How to Attract Angel Investors with PR and Your Blog
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Photo Credit: Shutterstock

You might already know that companies that blog generally have more-consistent sales. But did you know that start-ups that blog and use related public-relations effectively have a better chance of attracting angel investors as well?

Photo Credit: Shutterstock

Photo Credit: Shutterstock

You might already know that companies that blog generally have more-consistent sales. But did you know that start-ups that blog and use related public-relations effectively have a better chance of attracting angel investors as well?

In today’s financial climate, it can be extremely difficult to obtain seed investment – so every available and relevant resource needs to be directed, at least in part, towards that end. Inc.com writer Matthew DeLuca understands this point well:

Edward Williams, partner at Brook Venture Partners, says that he looks at all the standard data when considering an investment, but treats blogs a little differently.

If a company has a blog, he says, he’ll look at that to get a fuller picture of what the company and the founder are like, and, though blogging is often thought of as an informal medium, Williams’ standards are no less exacting.

DeLuca goes on to interview several angel investors and presents their important points. We wanted to do the same and provide some additional fodder for financial consideration.

  • Present industry data and statistics in the relevant blog posts. SilverRail Technology CEO Aaron Gowell told the writer that his firm tries “to make our posts fairly statistic-based, and it is deliberately written so potential investors and partners look at this stuff.” In other words, blog about the minutiae of what your company does and its analysis of the sector – but, in the context of the medium, is a simple-and-concise way – so that potential investors will not need to find and research all of the information themselves. Make it readily accessible through the blog.
  • Highlight mentions by independent, outside publications. If the Wall Street Journal highlights how your start-up company will revolutionize the world, do not just regulate and bury the clip on a back page under “News” or “Press Releases.” It is crucial to highlight it in a blog post as well so that it will be sent through your RSS feed, social media, and elsewhere. (As we often say, it is important to use a holistic-marketing strategy that incorporates all of these types of elements.) This way, angel investors who may be interested in financing will see your mentions with as little effort on their parts as possible.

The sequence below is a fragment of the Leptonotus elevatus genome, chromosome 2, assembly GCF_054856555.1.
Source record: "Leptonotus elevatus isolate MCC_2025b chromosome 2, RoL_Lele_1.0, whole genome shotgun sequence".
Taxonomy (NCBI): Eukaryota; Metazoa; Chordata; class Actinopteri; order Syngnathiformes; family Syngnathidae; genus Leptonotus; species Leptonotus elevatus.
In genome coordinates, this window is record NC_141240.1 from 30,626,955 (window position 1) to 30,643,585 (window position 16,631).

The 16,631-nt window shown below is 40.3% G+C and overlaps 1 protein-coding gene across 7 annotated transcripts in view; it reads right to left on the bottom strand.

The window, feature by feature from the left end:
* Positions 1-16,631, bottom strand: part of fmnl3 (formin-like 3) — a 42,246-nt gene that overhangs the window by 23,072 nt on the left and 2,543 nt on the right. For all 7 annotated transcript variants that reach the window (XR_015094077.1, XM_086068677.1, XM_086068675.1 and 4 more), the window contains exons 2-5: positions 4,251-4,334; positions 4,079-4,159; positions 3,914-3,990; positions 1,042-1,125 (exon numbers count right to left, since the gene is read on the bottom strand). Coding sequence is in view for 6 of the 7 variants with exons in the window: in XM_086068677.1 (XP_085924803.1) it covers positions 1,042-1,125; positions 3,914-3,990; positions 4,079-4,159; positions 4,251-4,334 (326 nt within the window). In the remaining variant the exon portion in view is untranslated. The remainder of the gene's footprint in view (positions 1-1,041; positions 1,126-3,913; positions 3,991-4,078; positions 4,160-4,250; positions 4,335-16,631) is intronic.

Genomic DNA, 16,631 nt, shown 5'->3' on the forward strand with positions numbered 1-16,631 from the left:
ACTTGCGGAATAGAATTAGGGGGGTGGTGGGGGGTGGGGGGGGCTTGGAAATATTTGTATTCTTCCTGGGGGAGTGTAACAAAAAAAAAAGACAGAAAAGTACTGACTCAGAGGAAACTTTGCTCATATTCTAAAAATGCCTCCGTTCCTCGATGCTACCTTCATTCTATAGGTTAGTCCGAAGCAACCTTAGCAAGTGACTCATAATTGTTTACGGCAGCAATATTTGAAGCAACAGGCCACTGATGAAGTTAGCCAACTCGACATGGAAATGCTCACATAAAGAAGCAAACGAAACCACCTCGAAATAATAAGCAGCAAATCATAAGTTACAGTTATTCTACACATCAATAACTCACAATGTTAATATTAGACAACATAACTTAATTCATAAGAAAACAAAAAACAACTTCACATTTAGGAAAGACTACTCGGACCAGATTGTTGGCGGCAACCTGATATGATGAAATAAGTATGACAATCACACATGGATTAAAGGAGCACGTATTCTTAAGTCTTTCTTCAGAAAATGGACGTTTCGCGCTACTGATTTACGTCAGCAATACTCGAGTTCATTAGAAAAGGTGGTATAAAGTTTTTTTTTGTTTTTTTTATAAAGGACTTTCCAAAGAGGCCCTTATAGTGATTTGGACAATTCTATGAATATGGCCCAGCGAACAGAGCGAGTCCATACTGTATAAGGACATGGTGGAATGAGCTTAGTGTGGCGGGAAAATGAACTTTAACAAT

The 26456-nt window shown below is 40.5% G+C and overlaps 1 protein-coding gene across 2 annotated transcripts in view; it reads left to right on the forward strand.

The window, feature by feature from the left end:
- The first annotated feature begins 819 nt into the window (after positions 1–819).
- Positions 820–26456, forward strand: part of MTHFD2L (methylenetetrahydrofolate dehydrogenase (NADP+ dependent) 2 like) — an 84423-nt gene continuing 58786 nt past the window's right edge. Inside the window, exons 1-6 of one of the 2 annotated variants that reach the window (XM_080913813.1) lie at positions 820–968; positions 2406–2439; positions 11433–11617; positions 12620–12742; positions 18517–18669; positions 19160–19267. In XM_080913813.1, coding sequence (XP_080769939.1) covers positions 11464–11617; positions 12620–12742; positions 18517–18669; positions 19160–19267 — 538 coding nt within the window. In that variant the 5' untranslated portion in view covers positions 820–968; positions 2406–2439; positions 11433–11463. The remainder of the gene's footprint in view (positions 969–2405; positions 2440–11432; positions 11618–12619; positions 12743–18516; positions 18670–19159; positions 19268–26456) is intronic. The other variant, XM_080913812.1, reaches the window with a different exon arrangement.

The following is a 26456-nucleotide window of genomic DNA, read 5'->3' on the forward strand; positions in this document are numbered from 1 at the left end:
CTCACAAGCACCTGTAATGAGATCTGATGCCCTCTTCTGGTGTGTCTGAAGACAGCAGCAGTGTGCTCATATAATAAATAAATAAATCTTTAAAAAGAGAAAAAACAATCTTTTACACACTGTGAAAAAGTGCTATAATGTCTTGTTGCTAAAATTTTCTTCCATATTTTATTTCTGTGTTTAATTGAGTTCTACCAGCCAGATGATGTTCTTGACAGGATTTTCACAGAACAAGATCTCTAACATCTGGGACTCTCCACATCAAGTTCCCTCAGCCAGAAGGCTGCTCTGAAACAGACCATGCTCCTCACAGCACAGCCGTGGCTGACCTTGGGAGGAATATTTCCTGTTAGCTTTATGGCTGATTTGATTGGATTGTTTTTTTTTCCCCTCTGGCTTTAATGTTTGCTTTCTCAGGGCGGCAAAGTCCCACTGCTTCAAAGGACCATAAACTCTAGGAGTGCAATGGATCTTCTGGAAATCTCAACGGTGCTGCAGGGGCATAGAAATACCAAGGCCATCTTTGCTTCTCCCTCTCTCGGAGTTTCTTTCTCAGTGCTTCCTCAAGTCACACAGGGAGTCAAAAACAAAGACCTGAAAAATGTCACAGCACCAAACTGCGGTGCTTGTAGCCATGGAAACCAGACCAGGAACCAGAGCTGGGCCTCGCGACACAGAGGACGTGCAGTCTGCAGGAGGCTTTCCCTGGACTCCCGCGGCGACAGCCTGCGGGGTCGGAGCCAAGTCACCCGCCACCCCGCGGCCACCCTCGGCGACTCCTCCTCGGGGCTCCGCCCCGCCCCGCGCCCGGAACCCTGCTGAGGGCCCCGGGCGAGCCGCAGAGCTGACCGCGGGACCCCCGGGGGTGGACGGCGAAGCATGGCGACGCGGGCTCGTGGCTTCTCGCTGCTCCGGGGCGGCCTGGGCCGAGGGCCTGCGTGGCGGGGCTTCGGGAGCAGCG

• (Perhaps!) publish potential bids and sales. DeLuca, in the Inc.com article, tells a short story of how a company published a bid from an investment firm – though in an anonymous way – and received additional, competing bids as a result. This is an interesting point, and we are not sure we agree. At the least, we would recommend pursuing this tactic only with extreme caution and with keeping the context and investment firm in mind. In your attempt to get a few more million dollars, you might lose the entire bid.
  • Build expertise and use that to contribute to other outlets. Once your blog becomes recognized and followed by others in your industry, it will become increasingly possible to use that authority to submit articles to other publications. If everyone in your niche follows your blog, then you can leverage that to get a by-lined article in, for example, Businessweek. The thought-leadership increase between internal blog-posts and external articles can become a self-perpetuating cycle of PR.
  • Use a media- and analyst-relation campaign. No matter how interesting and relevant your blog posts and PR, it will account for little unless the relevant people find and share them – especially at the beginning, when your companies is just struggling to survive and your blog has not yet taken off.

Most companies view blogs mainly as method to increase their thought leadership in their industries and search-engine rankings. While these are both accurate and beneficial reasons, it is also important to imagine other possible uses in public relations that may be relevant to your business – whether you are a start-up or not.

This post was originally published on The Cline Group blog

Photo Credit: Shutterstock/ Word Blog on the background of one hundred dollar bills

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